Periodontal Treatment is the treatment of periodontal disease, which is a condition affecting the gums, periodontal ligament and bone that hold in the teeth.

Periodontal disease, like tooth decay, starts with plaque, the furry off-white stuff that builds up on teeth and gums. Plaque mainly consists of bacteria. These are fed by sugar in the diet. These bacteria produce an acid that attacks the teeth, causing tooth decay, and the gums, causing gingivitis and periodontal disease. Gingivitis is an inflammation of the gums around the teeth. The gums will be red, may be a little swollen, and will bleed more easily, especially when brushing. It is important to remember that the bleeding is caused by inflammation, not by brushing. Brushing the gums in small circles with a soft brush or an electric brush along with restricting sugar in the diet to mealtimes, can reverse gingivitis. Flossing, especially thicker flosses like Oral-B Superfloss and Ultrafloss, as well as interdental brushes in larger spaces and mouthwashes, and water "flossers" (which inject water or mouthwash between the teeth) will also help.

If gingivitis is not controlled, it can lead to periodontal disease. The plaque that is not removed can calcify and form tartar. Tartar, also called calculus, is hard and can only be removed by a dentist, hygienist, or periodontist. The acid produced by the bacteria breaks down the attachment of the periodontal ligament to the teeth. The plaque and tartar begin to move below the gum line and onto the root of the tooth. When this happens, "pockets" or deeper areas can develop. The bone surrounding the teeth doesn't like all this inflammation, bacteria and tartar, and starts to recede. Pockets get deeper. Tooth sensitivity can increase as the root surface is exposed. This is now called periodontal disease, as it involves the periodontal tissues that connect the root to the bone.


Periodontal Disease is treated by removing the debris (Plaque, tartar and proteins/fats/sugars that make it stick to the teeth) on the root surface below the gum line. At this early stage the condition can be stopped by this treatment and regular scaling by the dentist or hygienist and improved oral hygiene and sugar-control can prevent it from getting worse. Bone loss, however, can't be reversed. If the bone loss is not arrested, the teeth will start to get mobile. Once this happens, it becomes a case of managing the condition. Eventually the tooth may have to be extracted. It may, however, be years before an extraction is required.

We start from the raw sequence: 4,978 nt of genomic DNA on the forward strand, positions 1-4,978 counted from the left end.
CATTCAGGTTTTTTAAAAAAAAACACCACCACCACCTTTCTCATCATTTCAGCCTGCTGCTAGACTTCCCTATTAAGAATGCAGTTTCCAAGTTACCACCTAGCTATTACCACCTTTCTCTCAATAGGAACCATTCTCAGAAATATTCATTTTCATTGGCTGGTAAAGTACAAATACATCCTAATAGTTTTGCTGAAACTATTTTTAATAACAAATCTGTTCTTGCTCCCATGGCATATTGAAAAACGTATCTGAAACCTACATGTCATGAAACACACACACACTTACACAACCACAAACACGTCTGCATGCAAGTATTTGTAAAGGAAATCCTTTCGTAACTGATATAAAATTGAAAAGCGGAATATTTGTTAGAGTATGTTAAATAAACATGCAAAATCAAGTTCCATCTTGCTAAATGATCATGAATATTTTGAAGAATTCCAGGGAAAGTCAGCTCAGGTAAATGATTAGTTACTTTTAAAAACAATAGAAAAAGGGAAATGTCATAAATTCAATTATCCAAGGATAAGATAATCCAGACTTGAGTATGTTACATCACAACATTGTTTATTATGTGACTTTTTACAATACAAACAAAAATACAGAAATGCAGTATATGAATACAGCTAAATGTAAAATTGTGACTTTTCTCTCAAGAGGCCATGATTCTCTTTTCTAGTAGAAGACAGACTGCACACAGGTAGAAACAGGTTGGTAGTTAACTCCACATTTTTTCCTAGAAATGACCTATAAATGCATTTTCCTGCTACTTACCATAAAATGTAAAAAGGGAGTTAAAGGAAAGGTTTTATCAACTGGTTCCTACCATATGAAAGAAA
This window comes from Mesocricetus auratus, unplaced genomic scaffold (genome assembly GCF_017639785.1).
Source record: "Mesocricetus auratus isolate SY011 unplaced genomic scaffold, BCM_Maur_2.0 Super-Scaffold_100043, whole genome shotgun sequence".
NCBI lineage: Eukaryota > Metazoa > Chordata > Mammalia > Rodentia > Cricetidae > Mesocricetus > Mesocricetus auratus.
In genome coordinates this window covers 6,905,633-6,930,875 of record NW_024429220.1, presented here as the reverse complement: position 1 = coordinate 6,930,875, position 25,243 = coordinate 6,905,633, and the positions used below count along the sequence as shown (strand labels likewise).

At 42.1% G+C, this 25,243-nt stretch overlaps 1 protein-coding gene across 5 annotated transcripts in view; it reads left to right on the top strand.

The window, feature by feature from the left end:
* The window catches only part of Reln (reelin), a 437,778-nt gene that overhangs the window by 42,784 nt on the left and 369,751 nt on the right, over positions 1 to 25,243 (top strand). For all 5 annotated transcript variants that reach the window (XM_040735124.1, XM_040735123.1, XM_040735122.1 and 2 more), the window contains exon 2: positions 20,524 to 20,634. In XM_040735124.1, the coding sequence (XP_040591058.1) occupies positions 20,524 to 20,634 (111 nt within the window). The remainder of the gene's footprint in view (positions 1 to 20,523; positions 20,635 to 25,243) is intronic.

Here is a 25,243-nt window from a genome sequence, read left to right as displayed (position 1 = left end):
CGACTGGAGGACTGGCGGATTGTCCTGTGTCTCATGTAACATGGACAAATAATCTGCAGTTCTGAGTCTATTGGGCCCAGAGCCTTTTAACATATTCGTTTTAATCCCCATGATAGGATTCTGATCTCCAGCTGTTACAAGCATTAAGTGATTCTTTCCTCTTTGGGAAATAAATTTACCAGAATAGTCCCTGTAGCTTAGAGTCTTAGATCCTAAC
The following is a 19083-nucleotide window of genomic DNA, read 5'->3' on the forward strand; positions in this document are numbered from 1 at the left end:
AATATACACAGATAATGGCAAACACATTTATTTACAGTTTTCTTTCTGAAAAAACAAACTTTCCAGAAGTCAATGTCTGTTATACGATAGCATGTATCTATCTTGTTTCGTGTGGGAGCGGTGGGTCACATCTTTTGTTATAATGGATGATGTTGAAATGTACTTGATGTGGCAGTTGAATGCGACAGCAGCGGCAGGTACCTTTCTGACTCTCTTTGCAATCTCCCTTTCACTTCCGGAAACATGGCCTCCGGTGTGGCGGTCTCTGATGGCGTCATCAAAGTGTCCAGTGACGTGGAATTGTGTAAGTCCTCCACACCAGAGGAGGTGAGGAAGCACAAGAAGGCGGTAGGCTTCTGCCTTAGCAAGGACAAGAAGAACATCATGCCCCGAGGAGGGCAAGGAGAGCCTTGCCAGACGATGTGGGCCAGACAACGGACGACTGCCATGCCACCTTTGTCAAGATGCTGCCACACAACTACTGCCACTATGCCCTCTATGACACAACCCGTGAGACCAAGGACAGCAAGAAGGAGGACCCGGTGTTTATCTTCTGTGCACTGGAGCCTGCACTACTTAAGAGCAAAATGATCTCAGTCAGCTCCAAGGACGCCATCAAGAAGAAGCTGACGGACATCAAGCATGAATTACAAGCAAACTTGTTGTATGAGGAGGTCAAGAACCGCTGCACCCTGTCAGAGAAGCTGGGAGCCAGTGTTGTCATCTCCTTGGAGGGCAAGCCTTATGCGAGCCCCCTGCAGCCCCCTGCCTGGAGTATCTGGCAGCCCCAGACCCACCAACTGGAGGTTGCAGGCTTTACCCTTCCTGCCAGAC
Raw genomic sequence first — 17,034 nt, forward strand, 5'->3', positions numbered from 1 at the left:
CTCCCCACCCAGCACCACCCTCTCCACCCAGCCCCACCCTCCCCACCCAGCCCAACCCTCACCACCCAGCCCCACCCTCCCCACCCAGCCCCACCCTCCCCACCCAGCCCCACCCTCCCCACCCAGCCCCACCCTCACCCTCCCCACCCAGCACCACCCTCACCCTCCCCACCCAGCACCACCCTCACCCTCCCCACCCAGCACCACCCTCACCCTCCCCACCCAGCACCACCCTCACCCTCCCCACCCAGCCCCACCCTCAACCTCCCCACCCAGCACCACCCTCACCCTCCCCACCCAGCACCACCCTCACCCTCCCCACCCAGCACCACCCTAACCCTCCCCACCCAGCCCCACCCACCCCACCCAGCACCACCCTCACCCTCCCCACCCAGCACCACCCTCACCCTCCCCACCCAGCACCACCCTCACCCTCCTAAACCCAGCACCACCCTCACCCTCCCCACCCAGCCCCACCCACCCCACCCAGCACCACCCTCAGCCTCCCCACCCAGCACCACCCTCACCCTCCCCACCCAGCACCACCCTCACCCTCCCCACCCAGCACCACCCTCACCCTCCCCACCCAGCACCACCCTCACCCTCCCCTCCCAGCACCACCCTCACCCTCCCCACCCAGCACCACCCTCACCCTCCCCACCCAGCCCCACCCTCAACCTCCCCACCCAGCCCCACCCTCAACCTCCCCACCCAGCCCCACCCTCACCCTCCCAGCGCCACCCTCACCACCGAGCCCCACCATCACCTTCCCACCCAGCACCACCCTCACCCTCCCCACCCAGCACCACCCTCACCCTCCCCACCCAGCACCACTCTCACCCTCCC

We provide Scale and Polishing, which should be done every 6 months to control tartar. We charge €60, or €15 if you are covered by the PRSI. This can be done with hand instruments called scalers or an ultrasonic scaler, that removes the tartar using tiny ultrasonic vibrations, or a combination of both. This usually doesn't require anaesthetic. We also provide non-surgical Periodontal Treatment. This involves "root planing" or "deep scaling" the root surface in the pockets below the gum line, again using hand scalers, the ultrasonic scaler, and curettes (specially shaped hand instruments for root cleaning). The pockets are also irrigated and sometimes an antibacterial medication can be inserted in the pocket. A local anaesthetic is usually required. Periodontal pockets can get infected, causing periodontal abscesses that may require antibiotics. We usually treat a quarter of the mouth ("quadrant") at a time. Dr Kahn provides our Periodontal Treatment, in which he has a special interest. He charges €150 per quadrant.

Some conditions that can adversely affect the gums are diebetes and epilepsy. Smoking is particularly important because it causes irreversible bone loss while reducing the early warning signs of redness and bleeding.

When a tooth needs to be extracted, the options for replacing it are a denture (plastic or metal frame), bridge, or implant. As bridges are attached to the teeth either side of the space, those teeth need to be in good periodontal condition. If you have periodontal disease that requires extractions, it is likely that they are not, and an implant or denture may be the only treatment options.